College football is going to look a lot different this year, if it gets played at all, during the coronavirus pandemic. Some of the smaller conferences have already canceled the 2020 season, and the Power 5 conferences are making changes in hopes of salvaging games.

Many of the sport’s top schools have decided to only play teams within their own conference, while other announcements could soon be on the way. No final decisions have been made regarding the possibility of hosting games without fans, but individual schools are preparing for the potential of playing in front of reduced capacity crowds, at the very least.

Here's a look at the official changes that have been made thus far: 


The Southeastern Conference announced its new plan for a 10-game, conference-only schedule Thursday. Teams had initially been set to face eight conference opponents and four opponents outside of the SEC.

The highly anticipated matchup between LSU and Texas is off the schedule, as is the contest between Tennessee and Oklahoma. The revised schedule eliminates four SEC-ACC rivalry games.

The new SEC schedule starts on Sept. 26. The SEC Championship Game has been moved from Dec. 5 to Dec. 19. 

“We believe these schedule adjustments offer the best opportunity to complete a full season by giving us the ability to adapt to the fluid nature of the virus and the flexibility to adjust schedules as necessary if disruptions occur,” SEC commissioner Greg Sankey said Thursday. 

Alabama athletic director Greg Byrne told season-ticket holders in an email that stadium capacity would be significantly reduced.


On Wednesday, the the Atlantic Coast Conference  said its teams would play a 10-game conference schedule in addition to one non-conference opponent. Thursday’s news from the SEC conflicted with the revised ACC schedule that had been announced a day earlier. Clemson, Florida State, North Carolina and Notre Dame now only have 10 contests scheduled. They are expected to try to fill the opened dates.

Notre Dame, traditionally an independent, will be included in the ACC schedule this year.

The ACC season starts on the weekend of Sept. 11 and will be played over the course of 13 weeks. The conference championship game will be played on either Dec. 12 or Dec. 19.

Florida State has told season-ticket holders that capacity will be limited and could be as low as 25%. Boston College said games will be played at a reduced capacity or with no fans whatsoever.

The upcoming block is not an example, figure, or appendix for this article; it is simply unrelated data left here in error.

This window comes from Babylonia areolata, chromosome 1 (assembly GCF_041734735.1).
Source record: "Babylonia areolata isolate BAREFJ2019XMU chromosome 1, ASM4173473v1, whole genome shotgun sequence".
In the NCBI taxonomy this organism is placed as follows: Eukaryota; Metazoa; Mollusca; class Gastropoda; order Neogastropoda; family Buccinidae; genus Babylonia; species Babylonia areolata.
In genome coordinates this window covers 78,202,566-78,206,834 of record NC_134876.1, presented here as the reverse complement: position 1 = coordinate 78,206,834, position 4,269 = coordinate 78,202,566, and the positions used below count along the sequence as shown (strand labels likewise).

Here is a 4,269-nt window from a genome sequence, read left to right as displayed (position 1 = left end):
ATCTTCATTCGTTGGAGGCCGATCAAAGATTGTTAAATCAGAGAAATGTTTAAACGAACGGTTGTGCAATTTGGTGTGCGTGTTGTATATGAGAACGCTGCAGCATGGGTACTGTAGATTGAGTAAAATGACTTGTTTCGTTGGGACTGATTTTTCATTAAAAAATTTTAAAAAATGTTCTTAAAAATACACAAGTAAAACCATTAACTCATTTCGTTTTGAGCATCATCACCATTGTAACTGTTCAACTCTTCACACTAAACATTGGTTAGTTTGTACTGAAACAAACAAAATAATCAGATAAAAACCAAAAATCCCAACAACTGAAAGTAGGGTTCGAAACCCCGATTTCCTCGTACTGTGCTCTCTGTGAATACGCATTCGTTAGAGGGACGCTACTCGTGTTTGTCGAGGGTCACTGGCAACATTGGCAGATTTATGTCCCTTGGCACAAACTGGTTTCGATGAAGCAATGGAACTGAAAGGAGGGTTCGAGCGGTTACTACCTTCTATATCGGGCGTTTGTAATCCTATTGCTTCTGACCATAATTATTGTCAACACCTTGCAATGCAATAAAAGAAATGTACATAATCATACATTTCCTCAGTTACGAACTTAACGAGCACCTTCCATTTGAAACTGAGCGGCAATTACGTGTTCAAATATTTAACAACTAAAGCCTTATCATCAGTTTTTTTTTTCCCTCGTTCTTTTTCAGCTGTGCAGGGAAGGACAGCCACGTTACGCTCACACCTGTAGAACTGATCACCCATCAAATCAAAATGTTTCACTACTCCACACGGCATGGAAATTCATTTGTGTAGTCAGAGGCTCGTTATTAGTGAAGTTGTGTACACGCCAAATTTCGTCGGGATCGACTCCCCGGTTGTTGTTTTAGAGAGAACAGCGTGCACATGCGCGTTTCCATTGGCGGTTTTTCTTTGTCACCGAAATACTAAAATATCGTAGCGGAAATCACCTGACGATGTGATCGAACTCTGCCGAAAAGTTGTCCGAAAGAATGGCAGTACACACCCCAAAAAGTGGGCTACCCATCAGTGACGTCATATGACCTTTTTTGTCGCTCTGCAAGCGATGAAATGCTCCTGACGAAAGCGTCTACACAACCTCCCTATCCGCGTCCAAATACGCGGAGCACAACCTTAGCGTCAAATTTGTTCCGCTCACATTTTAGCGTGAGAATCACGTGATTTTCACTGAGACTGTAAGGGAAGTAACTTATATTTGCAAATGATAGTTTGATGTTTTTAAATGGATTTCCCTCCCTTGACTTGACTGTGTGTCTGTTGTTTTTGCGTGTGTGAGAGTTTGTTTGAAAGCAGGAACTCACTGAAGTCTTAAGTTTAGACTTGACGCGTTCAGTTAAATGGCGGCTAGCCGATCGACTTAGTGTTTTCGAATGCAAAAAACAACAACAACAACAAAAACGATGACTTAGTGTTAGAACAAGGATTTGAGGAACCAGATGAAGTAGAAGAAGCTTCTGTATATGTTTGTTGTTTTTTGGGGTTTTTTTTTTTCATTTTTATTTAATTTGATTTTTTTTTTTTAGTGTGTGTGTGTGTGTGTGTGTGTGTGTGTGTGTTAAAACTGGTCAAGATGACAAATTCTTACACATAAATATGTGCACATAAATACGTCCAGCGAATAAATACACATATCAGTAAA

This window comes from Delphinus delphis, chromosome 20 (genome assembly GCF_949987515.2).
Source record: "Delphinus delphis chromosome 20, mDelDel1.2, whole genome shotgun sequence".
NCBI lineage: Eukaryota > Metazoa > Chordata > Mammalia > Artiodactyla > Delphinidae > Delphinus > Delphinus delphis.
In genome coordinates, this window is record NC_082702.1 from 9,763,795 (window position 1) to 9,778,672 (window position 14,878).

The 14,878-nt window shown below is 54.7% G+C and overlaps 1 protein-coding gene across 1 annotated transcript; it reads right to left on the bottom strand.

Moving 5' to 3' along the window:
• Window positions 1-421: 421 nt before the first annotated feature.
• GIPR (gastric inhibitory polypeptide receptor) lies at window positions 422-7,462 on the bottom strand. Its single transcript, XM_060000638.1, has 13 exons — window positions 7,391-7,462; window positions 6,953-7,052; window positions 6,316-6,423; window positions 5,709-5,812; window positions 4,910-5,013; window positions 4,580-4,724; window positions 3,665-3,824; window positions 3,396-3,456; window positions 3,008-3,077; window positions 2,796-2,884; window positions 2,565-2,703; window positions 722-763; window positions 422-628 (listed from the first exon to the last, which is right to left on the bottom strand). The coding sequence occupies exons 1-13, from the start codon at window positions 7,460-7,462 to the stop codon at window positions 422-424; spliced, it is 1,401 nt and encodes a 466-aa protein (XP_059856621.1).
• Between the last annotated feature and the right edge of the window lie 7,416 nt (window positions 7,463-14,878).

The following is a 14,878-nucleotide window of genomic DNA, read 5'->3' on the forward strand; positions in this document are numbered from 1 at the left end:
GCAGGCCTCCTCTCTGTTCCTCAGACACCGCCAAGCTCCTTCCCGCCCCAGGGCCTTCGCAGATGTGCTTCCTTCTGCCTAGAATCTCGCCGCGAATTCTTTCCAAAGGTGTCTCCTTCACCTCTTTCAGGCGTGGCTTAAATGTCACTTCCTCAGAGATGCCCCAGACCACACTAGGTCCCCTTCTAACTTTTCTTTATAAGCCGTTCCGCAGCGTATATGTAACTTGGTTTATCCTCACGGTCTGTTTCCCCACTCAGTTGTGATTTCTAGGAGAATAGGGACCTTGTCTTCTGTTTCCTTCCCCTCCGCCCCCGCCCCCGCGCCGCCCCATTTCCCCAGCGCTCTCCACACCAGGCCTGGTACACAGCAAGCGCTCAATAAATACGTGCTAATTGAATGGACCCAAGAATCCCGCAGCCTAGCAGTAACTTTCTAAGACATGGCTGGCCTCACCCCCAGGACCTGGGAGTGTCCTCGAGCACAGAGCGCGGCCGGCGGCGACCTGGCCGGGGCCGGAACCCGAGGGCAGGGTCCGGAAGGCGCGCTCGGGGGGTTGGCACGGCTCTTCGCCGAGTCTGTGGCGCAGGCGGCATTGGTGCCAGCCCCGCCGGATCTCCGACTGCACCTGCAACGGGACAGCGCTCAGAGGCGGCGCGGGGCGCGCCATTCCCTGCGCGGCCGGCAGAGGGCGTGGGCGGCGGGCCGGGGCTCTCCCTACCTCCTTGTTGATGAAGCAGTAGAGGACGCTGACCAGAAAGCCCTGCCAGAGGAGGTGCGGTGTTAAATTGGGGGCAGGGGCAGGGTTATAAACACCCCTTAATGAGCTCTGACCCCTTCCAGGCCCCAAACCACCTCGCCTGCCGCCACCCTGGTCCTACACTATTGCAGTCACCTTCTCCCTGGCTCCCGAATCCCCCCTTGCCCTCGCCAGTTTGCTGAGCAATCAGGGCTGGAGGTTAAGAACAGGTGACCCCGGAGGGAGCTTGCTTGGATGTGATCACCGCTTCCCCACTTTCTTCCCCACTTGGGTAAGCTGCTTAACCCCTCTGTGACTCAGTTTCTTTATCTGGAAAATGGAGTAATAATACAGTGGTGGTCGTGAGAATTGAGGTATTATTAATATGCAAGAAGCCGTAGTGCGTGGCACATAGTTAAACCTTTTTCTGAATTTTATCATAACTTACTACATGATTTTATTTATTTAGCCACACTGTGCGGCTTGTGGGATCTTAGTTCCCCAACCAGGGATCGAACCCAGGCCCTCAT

Big Ten

The Big Ten became the first Power 5 conference to shift to a conference-only schedule, doing so on July 9. The conference is making the change for all fall sports because of the coronavirus pandemic.

“By limiting competition to other Big Ten institutions, the Conference will have the greatest flexibility to adjust its own operations throughout the season and make quick decisions in real-time based on the most current evolving medical advice and the fluid nature of the pandemic,” the Big Ten said in a statement.

Ohio State announced Tuesday that games will be reduced to 20% capacity, limiting Ohio Stadium to about 21,000 fans. Michigan acknowledged that capacity will be reduced or games could be held without fans, eliminating season tickets. 

Nebraska AD Bill Moos recently told The Lincoln Journal Star that the school hadn’t ruled out having full crowds this season, though it would seem unlikely that 90,000 fans will pack into Memorial Stadium at any point in 2020.


The Pac-12 followed in the Big Ten’s footsteps on July 10, going to a conference-only schedule for fall sports. Each football team usually plays nine conference games, but they are expected to play 10 contests in 2020.

The schedule hasn’t been finalized, but it could take place over 14 weeks, according to reports, in case there are unexpected postponements. The season would start on Sept. 19. The Pac-12 Championship Game is scheduled for Dec. 4, according to ESPN, but it could be moved to one of the following two weekends.  

USC is preparing for reduced capacity in 2020. California Gov. Gavin Newsom said in May he doesn’t expect to see filled stadiums until there is a coronavirus vaccine or the state reaches immunity. California is home to one-third of the conference’s teams.

Big 12

The Big 12 is the only Power 5 conference that hasn’t officially altered its schedule. A change is inevitable, considering games with the SEC, ACC, Pac-12 and Big Ten had been on the docket. The Iowa-Iowa State rivalry has been put on hold for a year. Baylor won’t play Ole Miss, in addition to other previously scheduled matchups. 

With 10 teams in the Big 12, a conference-only schedule might consist of nine games, unless each team has one rematch. Before the SEC and ACC made their respective changes, Big 12 Conference commissioner Bob Bowlsby told ESPN that the league had hoped to play a 12-game schedule.

“If we are advised that it is OK to play the (football) season, we should all expect that there will be such disruptions,” Bowlsby told The Des Moines Register Monday.

Texas interim president Jay Hartzell said Wednesday that the university is exploring the logistics of playing at 25% capacity. TCU athletic director Jeremiah Donati told The Forth Worth Star-Telegram Wednesday the school is modeling different options, including 50% capacity, admitting it seems unlikely the team’s stadium will be half full. 

Nick Saban of the Alabama Head coach Nick Saban of the Alabama Crimson Tide leads his team on the field prior to the game against the Auburn Tigers at Jordan Hare Stadium on Nov. 25, 2017 in Auburn, Alabama. Photo: Kevin C. Cox/Getty Images